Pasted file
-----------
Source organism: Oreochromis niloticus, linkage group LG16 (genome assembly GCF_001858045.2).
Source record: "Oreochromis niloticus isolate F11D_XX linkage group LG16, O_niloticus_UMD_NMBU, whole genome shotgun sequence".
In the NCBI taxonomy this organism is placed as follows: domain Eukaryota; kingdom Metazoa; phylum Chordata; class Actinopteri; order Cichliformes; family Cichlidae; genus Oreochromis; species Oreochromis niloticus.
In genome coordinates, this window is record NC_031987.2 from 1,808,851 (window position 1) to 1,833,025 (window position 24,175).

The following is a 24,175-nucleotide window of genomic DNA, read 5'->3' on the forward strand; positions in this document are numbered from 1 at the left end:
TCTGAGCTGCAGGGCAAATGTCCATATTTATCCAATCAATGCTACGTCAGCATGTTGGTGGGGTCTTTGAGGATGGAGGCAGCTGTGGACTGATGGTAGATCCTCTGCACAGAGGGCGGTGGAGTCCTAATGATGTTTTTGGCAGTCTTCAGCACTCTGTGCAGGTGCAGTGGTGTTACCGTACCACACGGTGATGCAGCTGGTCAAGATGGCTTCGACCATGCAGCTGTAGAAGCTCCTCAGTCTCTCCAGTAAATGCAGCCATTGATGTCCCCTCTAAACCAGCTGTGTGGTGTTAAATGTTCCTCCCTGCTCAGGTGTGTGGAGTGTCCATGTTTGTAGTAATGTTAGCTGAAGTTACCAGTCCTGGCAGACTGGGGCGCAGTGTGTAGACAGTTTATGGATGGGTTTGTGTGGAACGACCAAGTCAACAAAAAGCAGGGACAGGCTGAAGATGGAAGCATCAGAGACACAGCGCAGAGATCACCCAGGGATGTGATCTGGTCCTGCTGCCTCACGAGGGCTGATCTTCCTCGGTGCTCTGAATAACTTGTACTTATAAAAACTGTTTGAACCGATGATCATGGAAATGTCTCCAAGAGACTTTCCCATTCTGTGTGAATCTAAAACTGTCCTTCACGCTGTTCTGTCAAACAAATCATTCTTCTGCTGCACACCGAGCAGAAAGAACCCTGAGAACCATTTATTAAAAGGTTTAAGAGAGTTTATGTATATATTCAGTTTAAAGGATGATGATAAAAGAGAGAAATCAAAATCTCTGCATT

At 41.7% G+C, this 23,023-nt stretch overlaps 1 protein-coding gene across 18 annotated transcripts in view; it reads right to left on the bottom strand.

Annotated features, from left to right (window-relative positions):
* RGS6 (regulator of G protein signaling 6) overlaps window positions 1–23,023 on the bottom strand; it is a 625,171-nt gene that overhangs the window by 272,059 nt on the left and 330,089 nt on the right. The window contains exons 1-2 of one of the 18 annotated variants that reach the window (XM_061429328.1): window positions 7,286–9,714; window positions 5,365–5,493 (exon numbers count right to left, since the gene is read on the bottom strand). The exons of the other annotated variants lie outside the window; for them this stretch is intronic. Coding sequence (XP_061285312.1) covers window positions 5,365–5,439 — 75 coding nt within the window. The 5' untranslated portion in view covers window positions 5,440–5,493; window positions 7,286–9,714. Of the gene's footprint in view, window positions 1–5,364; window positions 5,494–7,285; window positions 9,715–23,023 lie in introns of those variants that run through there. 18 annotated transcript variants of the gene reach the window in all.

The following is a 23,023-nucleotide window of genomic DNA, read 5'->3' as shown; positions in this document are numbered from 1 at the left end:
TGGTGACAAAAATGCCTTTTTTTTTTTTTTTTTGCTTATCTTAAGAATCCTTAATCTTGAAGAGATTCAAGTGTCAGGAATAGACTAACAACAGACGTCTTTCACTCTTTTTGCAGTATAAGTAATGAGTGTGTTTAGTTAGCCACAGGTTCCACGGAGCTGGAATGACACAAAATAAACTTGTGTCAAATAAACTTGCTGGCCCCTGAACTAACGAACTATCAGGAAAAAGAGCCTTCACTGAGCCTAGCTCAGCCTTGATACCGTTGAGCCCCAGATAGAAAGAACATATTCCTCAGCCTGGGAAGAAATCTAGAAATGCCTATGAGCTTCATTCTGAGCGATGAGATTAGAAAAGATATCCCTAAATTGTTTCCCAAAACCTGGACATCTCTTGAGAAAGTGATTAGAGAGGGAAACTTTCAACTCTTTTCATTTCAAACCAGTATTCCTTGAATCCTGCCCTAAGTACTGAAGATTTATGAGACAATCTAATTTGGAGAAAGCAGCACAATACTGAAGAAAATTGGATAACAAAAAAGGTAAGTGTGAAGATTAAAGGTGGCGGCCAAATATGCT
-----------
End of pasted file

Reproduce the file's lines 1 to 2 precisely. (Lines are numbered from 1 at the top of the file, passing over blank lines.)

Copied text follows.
Source organism: Oreochromis niloticus, linkage group LG16 (genome assembly GCF_001858045.2).
Source record: "Oreochromis niloticus isolate F11D_XX linkage group LG16, O_niloticus_UMD_NMBU, whole genome shotgun sequence".